Being overweight or obese in mid-life could increase the risk of developing dementia in later life, scientists in Sweden have found.
Researchers at the Karolinska Institutet, in Stockholm, looked at information on 8,534 twins aged 65 or older, taken from the Swedish Twin Registry.
Out of the group, 350 had a diagnosis of dementia, while 114 had possible dementia. The scientists calculated their body mass index (BMI) at mid-life, using self-reported height and weight measurements that were recorded about 30 years earlier.
Their results showed 39% of those with dementia had been classified as overweight in mid-life, compared to 36% of those with possible dementia and 26% of those without dementia. Similarly, 7% of participants with dementia were obese in mid-life, compared to 5% of people with possible dementia and 3% of those without the condition.
However, further analysis showed that where one twin had dementia and the other did not, there was no link between BMI in mid-life and the risk of dementia.
The researchers believe their findings, which are published today in the journal Neurology, suggest that our genes and environment in early life could affect the link between mid-life weight and the risk of dementia.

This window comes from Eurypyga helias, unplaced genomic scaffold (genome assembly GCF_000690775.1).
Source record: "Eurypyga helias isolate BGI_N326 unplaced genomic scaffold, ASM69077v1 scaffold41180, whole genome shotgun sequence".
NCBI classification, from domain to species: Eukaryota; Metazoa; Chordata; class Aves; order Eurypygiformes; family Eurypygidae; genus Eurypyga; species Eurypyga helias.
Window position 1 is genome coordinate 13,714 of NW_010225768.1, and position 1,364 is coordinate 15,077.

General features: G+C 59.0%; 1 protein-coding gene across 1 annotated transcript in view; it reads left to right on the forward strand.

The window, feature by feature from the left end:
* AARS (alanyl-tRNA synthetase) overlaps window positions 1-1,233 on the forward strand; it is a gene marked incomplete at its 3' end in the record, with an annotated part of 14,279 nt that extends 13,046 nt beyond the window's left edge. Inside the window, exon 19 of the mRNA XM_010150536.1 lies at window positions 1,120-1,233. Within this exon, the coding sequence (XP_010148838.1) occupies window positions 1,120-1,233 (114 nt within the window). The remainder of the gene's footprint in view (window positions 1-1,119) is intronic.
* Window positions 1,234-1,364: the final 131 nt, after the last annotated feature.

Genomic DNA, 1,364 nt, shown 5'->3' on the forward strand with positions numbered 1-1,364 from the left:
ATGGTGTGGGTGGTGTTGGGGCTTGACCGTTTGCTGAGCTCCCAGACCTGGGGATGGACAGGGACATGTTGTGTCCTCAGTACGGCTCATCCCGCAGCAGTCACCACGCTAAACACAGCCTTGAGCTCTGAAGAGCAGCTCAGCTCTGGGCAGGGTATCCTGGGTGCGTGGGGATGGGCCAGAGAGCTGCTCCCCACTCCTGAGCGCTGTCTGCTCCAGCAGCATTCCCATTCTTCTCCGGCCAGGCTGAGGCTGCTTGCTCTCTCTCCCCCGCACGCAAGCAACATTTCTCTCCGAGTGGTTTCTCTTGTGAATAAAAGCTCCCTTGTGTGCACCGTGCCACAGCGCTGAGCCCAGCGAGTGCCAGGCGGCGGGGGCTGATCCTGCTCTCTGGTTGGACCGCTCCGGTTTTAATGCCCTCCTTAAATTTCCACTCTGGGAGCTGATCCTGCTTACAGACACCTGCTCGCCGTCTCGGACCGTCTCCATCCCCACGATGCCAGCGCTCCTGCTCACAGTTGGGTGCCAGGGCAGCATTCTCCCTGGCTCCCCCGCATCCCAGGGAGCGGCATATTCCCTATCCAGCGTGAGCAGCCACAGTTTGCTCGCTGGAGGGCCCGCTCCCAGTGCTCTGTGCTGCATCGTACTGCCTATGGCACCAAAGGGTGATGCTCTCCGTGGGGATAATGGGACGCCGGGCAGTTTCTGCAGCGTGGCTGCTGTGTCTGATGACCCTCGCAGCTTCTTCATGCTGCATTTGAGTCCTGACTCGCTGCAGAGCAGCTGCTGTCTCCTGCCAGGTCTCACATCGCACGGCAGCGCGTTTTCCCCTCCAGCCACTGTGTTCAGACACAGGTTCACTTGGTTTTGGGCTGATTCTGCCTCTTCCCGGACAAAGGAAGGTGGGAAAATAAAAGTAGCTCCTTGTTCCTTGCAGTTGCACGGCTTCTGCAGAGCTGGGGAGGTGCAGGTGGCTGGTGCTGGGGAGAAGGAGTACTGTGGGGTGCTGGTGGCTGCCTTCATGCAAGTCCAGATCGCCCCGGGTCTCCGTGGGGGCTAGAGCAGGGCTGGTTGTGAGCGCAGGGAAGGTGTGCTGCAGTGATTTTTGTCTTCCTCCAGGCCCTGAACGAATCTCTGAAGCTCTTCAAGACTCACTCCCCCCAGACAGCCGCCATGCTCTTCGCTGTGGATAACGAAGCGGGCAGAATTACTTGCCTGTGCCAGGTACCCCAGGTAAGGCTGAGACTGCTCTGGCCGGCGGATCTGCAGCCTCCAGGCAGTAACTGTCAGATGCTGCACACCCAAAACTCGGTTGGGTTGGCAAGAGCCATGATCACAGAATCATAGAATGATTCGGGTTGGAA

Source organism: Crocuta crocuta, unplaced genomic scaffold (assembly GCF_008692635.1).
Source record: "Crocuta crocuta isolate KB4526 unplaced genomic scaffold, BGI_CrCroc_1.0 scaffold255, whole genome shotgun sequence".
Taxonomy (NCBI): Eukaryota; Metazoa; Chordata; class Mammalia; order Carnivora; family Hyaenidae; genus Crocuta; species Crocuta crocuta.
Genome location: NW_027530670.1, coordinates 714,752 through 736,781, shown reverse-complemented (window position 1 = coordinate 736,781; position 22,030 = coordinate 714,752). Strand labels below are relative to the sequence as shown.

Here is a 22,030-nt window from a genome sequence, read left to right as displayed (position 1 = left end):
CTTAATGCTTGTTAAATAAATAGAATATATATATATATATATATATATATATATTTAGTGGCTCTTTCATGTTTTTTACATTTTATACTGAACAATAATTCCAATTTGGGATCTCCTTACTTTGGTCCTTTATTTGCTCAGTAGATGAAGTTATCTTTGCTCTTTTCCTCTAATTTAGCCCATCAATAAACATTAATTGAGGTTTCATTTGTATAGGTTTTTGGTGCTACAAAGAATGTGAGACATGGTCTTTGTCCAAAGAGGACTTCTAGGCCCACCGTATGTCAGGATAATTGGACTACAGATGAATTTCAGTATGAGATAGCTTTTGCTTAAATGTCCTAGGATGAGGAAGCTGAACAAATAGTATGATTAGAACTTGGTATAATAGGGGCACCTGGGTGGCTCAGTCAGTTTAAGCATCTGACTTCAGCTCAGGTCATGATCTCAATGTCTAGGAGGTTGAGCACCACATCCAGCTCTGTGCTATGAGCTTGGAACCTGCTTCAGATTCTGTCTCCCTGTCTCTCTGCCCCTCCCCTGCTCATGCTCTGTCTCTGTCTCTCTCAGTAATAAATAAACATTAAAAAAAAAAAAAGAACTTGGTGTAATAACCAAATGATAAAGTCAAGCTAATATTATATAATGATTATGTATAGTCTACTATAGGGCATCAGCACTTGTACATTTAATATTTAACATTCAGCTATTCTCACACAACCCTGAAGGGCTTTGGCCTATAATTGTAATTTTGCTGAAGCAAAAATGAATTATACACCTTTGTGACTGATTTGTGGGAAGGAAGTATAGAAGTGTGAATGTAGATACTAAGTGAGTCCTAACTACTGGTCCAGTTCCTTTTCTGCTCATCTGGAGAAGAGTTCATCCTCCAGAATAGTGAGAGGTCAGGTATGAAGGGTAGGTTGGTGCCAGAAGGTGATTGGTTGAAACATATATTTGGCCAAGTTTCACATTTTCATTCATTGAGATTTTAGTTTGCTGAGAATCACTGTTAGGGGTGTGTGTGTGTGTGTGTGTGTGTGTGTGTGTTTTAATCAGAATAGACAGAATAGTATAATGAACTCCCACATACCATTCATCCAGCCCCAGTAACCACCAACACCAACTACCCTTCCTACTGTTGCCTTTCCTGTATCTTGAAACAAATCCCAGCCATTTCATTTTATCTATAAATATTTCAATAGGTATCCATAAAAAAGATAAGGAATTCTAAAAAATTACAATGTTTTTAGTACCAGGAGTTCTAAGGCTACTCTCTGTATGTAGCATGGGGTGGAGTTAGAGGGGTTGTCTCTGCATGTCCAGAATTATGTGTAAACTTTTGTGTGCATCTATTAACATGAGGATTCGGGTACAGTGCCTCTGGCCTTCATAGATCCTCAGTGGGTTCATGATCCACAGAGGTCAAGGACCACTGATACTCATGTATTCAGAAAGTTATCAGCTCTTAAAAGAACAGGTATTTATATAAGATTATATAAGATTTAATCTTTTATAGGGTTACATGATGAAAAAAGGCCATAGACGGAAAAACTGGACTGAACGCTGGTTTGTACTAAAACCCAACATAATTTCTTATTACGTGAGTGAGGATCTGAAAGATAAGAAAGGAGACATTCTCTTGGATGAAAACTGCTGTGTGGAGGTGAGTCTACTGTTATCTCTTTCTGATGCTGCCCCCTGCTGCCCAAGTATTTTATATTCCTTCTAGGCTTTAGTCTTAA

Dr Simon Ridley, Head of Research at Alzheimer’s Research UK, said:
“This study adds to existing evidence that excess weight in middle age could increase our risk of developing dementia. We know that keeping healthy in mid-life may help reduce the risk of dementia in later life, as well as bringing countless other benefits.
“It’s likely that dementia is caused by a complex mix of genetic, environmental and lifestyle factors. However, we still need to know much more about the causes of dementia if we are to find an effective treatment that is so desperately needed. Research is the only answer to dementia, but we must invest more to have the best chance of tackling the condition.”